A Yid­dishe Schu­bert

Mark Glanville on how singing the song cy­cle Die Win­ter­reise in the ma­maloshen squared his love of Ger­man and Jewish cul­ture

The Jewish Chronicle - - ARTS & BOOKS -

My mother left Ber­lin in 1932. It was noth­ing to do with the Nazis, just that, for­tu­nately, my grand­fa­ther hap­pened to have been of­fered a jour­nal­is­tic po­si­tion in Lon­don. In Eng­land my mother was teased for her Ger­man ac­cent. Now peo­ple joke that she sounds like the Queen. She claimed, oddly I al­ways felt, to have forgotten most of her Ger­man.

One thing she re­mem­bered was Hei­den­roslein, Schu­bert’s ex­quis­ite set­ting of the Goethe poem, proof that the peo­ple who had mur­dered her cousin Theo — and whose crimes formed the sub­stance of the Holo­caust litany my fa­ther re­cited at meal times — had a bet­ter side. The sim­ple mu­si­cal set­ting of a text that de­scribes the pluck­ing of a rose blinded me — per­haps my mother too — to the fact that this was ac­tu­ally a poem about de­flo­ration or worse.

The first classical vo­cal album I bought was a col­lec­tion of Schu­bert set­tings of Goethe po­ems that in­cluded Hei­den­roslein. The sub­limely beau­ti­ful mu­si­cal ver­sions of the great writer’s ro­man­tic verse were a pal­lia­tive against my frus­trated ado­les­cent yearn­ings. I started to ac­quire more Schu­bert Lieder, in­clud­ing Die Win­ter­reise, the song cy­cle widely held to be the great­est ever writ­ten.

It was this mu­sic that in­spired me to be­come a singer in the first place. I be­gan to take lessons with Mark Raphael, a recital­ist of in­ter­na­tional re­pute who had had to queue for soup in the East End be­fore a dis­cern­ing syn­a­gogue de­cided it would be a good idea to send him to study in Mi­lan. He as­sured me that my hero was not, as I claimed, the com­poser clos­est to God; rather the one near­est to earth.

Mark’s death be­came the cat­a­lyst for my first ever visit to a syn­a­gogue, at the age of 22 — the West Lon­don Re­form, for which he had com­posed a great deal of mu­sic, and where his me­mo­rial ser­vice was held. It would be in­ac­cu­rate to say that I had lapsed, since my fam­ily had given me noth­ing to lapse from, but if a war­den had not grabbed my arm and thrust a pa­per kip­pah into my hand, I would have walked into the tem­ple with my head un­cov­ered, in bliss­ful ig­no­rance.

At the time I was work­ing with Mark, I was also study­ing clas­sics and phi­los­o­phy at Ox­ford, giv­ing recitals of pre­dom­i­nantly ro­man­tic reper­toire that al­lowed me to in­dulge my­self and the au­di­ence enough to make us all for­get that I had no vo­cal tech­nique.

My only con­cern was to com­mu­ni­cate the reper­toire I had care­fully cho­sen to suit my pas­sion­ate, youth­ful sen­si­bil­ity. I was able to move au­di­ences more read­ily then than in later times, when af­ter five years of ob­sess- ing over tech­nique at mu­sic col­lege, I was a highly trained bass-bari­tone.

Pro­fes­sion­ally, at first, my star blazed brightly, but its de­scent was rapid. I even­tu­ally found my­self per­form­ing on cruise ships. It was there that I be­gan to in­tro­duce Yid­dish and He­brew songs as spice for the plain fare of our classical pro­grammes, and at last found my­self able to reach au­di­ences as I had done be­fore learn­ing how to sing. In the an­ces­tral echoes of the mu­sic I re­dis­cov­ered the joy that had led me to be­come a singer in the first place.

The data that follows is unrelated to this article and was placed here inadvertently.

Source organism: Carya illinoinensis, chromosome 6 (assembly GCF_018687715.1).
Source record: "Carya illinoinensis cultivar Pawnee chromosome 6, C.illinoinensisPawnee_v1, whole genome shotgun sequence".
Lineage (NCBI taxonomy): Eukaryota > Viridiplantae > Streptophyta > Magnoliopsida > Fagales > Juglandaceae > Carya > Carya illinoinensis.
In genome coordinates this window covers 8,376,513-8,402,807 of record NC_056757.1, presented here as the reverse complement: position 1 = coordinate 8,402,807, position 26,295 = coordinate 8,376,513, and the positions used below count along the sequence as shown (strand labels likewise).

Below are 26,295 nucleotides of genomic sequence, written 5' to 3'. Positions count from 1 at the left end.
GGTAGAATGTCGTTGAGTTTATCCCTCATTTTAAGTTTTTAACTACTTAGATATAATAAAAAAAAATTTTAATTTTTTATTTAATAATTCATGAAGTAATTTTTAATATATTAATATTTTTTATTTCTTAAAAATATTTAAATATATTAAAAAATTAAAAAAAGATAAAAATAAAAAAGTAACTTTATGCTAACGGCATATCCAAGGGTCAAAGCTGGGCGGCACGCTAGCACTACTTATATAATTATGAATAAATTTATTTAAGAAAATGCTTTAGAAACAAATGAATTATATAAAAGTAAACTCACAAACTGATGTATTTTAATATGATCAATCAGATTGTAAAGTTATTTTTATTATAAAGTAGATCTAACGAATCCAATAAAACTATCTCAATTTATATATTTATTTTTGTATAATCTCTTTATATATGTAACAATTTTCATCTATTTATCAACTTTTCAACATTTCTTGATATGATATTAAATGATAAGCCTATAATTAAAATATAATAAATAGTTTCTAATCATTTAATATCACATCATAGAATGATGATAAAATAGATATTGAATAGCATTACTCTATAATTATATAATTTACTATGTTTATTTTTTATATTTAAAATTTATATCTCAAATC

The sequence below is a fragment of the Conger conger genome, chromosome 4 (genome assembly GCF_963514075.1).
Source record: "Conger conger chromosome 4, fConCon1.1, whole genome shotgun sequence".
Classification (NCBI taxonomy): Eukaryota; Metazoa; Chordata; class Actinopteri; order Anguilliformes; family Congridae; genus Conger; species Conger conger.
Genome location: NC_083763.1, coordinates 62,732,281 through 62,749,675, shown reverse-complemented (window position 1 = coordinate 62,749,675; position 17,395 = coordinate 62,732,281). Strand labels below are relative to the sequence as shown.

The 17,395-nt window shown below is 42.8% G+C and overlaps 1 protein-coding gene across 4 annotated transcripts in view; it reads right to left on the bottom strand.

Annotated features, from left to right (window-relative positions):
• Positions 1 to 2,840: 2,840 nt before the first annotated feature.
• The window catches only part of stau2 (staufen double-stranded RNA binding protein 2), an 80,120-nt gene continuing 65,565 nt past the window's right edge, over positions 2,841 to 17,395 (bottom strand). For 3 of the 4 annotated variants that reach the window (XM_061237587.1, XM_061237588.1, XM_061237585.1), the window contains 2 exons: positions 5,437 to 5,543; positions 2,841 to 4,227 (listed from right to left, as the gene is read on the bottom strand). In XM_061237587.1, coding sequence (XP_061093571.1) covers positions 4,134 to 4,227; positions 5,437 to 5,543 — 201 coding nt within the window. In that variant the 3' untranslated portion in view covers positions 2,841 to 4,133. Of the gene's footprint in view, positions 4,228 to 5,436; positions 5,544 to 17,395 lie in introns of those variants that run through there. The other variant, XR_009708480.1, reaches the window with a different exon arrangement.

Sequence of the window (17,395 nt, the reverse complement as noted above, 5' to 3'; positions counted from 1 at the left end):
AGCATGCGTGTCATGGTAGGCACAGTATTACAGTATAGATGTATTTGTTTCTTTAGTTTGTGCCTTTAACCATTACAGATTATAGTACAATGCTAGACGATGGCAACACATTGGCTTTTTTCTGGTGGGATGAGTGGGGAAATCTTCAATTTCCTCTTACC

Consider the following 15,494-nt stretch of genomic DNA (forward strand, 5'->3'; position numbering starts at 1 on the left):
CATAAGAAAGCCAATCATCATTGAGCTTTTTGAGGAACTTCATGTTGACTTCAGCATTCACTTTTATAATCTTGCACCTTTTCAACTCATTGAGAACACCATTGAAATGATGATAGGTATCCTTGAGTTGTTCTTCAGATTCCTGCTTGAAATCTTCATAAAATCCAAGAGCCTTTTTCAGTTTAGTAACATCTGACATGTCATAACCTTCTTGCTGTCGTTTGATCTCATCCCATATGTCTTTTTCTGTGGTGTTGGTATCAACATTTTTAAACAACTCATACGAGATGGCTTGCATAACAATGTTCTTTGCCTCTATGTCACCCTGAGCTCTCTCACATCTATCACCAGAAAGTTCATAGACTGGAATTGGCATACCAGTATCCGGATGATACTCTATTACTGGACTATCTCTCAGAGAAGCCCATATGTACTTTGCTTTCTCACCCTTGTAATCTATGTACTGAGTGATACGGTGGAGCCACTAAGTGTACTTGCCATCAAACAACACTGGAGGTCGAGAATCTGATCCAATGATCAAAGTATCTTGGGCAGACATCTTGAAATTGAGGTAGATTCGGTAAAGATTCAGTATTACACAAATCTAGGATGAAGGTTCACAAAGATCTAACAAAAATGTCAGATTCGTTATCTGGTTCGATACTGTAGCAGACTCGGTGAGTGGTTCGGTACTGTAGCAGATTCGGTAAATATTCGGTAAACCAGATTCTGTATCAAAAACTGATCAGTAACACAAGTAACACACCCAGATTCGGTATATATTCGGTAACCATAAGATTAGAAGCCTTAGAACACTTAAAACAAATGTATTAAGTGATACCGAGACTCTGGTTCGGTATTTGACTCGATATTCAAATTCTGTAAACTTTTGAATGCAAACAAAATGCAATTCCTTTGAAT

A Yid­dishe Win­ter­reise is the child of my love, not only for Yid­dish mu­sic but for its lan­guage. My rel­ish and en­joy­ment of ma­maloshen is equalled only by my dis­com­fort with Ger­man, the lan­guage of its and my own mother, which I have of­ten tried to learn, but never with suc­cess.

The spirit of Yid­dish is gen­tle, the tsartn gayst of a play­ful child that rev­els in a life which has of­ten proved so painful, its view of the world clear and undimmed by the dark­en­ing vi­sion of adult­hood. It is as if the an­cient di­alect of Yid­dish stayed fresh and young through the cen­turies while its par­ent grew mid­dle-aged and in­tro­spec­tive.

There is a di­rect­ness and sim­plic­ity in Yid­dish lan­guage and mu­sic that makes its songs in­stantly ap­peal­ing, but the depth and hon­esty of their feel­ing haunt one, mak­ing one want to re­turn to them again and again.

A Yid­dishe Win­ter­reise re­minds me that the cul­ture of the peo­ple I was en­cour­aged to re­ject is also part of who they are, that for ev­ery Go­er­ing who would reach for his re­volver when he heard the word cul­ture, there is a Schu­bert who set a He­brew psalm for the Jewish friend who sang his Lied.

I have had Der Lin­den­baum, one of the cen­tral songs of Schu­bert’s Die Win­ter­reise, trans­lated into Yid­dish for the recital, where it now ap­pears as Di Lipe but can still be un­der­stood, al­most in its en­tirety, by a Ger­man speaker. It de­scribes the plight of a lonely wan­derer look­ing for a place of rest, as does the Zion­ist song Jer­uschola­jim, which pre­cedes it in my pro­gramme. I have a record­ing of the lat­ter, made in Ber­lin in 1930, sung by the can­tor Sigis­mund Tor­day and ac­com­pa­nied by his wife, Thea.

Thanks to the in­ter­net, I was also able to track down the mu­sic in an an­thol­ogy of Yid­dish songs col­lected by Janot Roskin, and pro­duced, like the record it­self, in 1930s Ber­lin.

The pages are now so brit­tle that the cor­ners snap off as you turn them, no mat­ter how care­fully, as if one were pick­ing through the bones of the dead. I won­der if my grand­fa­ther ever heard it. A Yid­dishe Win­ter­reise will be per­formed at the Cen­tral Syn­a­gogue, Great Port­land Street, Lon­don W1 on Sun­day. Tick­ets on 020 7580 1355

Bass-bari­tone Mark Glanville, whose love af­fair with Yid­dish led him to have the songs of Franz Schu­bert (above) trans­lated

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